Depends on the following vowel. Listen to, e.g., to rige and compare this to German rund.Actually, come to think about it, the Danish R is much deeper. It sounds a little different than French R or German R.
It is definitely devoiced in words like porte. This has nothing to do with "silencing". The difference between porte [pɔʁt] and pote [pɔt] is in no way compromised.Well, I doubt if the French /ʁ/ really sounds the same as Hebrew khaf, but they do have a tendency to silence this sound at the end of a word.
It can be devoiced finally in a word like quatre [katχ], making it much like the Modern Hebrew sound, and it can also be silenced in that position when another consonant follows, as in quatre saisons, with [kat], sometimes written quat'.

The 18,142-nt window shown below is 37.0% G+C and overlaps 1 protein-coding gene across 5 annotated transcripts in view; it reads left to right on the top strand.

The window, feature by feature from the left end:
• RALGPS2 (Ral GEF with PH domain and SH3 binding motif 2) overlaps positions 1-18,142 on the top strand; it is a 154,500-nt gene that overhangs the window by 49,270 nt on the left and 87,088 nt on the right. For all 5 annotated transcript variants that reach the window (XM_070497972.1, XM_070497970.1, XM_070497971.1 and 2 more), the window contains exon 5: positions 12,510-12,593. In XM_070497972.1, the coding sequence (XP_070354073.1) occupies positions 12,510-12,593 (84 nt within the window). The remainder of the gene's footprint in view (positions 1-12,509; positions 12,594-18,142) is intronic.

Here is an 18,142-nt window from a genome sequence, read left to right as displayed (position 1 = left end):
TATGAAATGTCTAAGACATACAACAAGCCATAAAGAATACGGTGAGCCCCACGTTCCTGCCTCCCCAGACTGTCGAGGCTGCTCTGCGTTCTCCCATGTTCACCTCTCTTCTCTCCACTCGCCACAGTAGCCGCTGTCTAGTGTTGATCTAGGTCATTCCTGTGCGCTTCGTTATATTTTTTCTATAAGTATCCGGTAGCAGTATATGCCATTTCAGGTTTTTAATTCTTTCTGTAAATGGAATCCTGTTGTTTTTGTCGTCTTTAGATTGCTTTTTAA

My understanding (at second hand) is that in the archaic Iraqi dialects /r/ merges with /γ/, so that both are realised as [γ]. A dental /r/ is however used in loan words and in culture words taken from Classical Arabic.On a minor note:
Does/did the /r/ > /ʀ/ not cause confusion due to Arabic having /ɣ/-/ʁ/?